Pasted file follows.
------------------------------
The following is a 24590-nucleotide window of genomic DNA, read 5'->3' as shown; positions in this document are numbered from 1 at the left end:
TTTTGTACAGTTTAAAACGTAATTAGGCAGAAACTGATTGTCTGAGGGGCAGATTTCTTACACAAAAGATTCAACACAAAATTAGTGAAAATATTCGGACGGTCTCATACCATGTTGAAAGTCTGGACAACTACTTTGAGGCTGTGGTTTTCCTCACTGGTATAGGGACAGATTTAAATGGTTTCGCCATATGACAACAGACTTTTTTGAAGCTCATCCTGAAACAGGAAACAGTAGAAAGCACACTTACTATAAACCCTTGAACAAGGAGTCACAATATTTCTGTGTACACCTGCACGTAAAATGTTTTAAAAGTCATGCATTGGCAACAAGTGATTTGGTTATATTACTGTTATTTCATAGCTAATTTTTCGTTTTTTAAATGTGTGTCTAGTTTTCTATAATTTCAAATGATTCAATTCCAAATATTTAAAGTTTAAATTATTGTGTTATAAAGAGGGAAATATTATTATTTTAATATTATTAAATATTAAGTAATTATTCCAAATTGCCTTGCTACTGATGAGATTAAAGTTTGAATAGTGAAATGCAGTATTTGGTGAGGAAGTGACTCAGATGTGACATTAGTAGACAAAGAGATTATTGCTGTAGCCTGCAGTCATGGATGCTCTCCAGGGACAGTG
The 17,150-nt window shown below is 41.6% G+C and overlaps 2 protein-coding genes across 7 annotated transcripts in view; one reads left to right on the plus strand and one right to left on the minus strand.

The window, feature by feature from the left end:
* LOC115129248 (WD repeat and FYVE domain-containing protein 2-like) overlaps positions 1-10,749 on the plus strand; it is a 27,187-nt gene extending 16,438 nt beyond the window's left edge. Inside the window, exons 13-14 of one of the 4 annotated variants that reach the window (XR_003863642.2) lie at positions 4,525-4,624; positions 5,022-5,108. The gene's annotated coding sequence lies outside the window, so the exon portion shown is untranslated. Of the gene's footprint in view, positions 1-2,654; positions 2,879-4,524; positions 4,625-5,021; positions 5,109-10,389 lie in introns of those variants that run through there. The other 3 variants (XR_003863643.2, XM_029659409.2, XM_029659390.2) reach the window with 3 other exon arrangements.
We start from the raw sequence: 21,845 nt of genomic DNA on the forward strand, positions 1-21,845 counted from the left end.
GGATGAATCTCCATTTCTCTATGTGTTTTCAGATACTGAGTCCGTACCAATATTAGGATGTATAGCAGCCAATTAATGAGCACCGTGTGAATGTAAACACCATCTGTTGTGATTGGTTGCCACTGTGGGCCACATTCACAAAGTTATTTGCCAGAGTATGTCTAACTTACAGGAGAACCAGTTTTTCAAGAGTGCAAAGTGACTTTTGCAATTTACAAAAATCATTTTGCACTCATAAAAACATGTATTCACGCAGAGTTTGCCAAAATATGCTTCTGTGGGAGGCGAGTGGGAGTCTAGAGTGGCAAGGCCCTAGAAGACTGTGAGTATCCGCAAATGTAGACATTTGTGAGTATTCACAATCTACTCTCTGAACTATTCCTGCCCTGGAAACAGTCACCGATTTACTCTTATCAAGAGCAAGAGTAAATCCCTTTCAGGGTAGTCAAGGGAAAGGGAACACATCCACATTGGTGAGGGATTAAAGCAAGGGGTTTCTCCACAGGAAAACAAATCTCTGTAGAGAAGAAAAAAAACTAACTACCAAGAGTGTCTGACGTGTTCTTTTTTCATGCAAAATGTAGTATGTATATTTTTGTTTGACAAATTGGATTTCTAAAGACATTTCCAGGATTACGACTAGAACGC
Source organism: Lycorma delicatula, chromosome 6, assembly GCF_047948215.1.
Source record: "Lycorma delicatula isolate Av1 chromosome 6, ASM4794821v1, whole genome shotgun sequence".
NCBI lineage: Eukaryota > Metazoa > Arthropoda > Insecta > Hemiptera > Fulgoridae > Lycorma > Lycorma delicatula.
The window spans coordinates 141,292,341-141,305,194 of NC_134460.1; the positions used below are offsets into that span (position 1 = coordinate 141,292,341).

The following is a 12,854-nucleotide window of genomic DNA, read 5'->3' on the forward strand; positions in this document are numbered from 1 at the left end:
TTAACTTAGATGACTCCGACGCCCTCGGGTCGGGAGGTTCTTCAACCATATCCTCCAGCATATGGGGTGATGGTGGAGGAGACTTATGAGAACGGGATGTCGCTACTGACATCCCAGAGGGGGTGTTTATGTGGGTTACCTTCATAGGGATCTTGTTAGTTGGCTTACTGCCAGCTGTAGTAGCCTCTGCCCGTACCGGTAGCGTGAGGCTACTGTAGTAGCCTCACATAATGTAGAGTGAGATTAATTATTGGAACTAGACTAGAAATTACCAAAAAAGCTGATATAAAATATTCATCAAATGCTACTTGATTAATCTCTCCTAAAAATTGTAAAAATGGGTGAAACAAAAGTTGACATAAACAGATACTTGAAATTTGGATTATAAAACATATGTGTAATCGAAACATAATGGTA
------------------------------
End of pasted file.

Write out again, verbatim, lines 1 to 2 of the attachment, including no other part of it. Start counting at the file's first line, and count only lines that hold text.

The following is a 24590-nucleotide window of genomic DNA, read 5'->3' as shown; positions in this document are numbered from 1 at the left end:
TTTTGTACAGTTTAAAACGTAATTAGGCAGAAACTGATTGTCTGAGGGGCAGATTTCTTACACAAAAGATTCAACACAAAATTAGTGAAAATATTCGGACGGTCTCATACCATGTTGAAAGTCTGGACAACTACTTTGAGGCTGTGGTTTTCCTCACTGGTATAGGGACAGATTTAAATGGTTTCGCCATATGACAACAGACTTTTTTGAAGCTCATCCTGAAACAGGAAACAGTAGAAAGCACACTTACTATAAACCCTTGAACAAGGAGTCACAATATTTCTGTGTACACCTGCACGTAAAATGTTTTAAAAGTCATGCATTGGCAACAAGTGATTTGGTTATATTACTGTTATTTCATAGCTAATTTTTCGTTTTTTAAATGTGTGTCTAGTTTTCTATAATTTCAAATGATTCAATTCCAAATATTTAAAGTTTAAATTATTGTGTTATAAAGAGGGAAATATTATTATTTTAATATTATTAAATATTAAGTAATTATTCCAAATTGCCTTGCTACTGATGAGATTAAAGTTTGAATAGTGAAATGCAGTATTTGGTGAGGAAGTGACTCAGATGTGACATTAGTAGACAAAGAGATTATTGCTGTAGCCTGCAGTCATGGATGCTCTCCAGGGACAGTG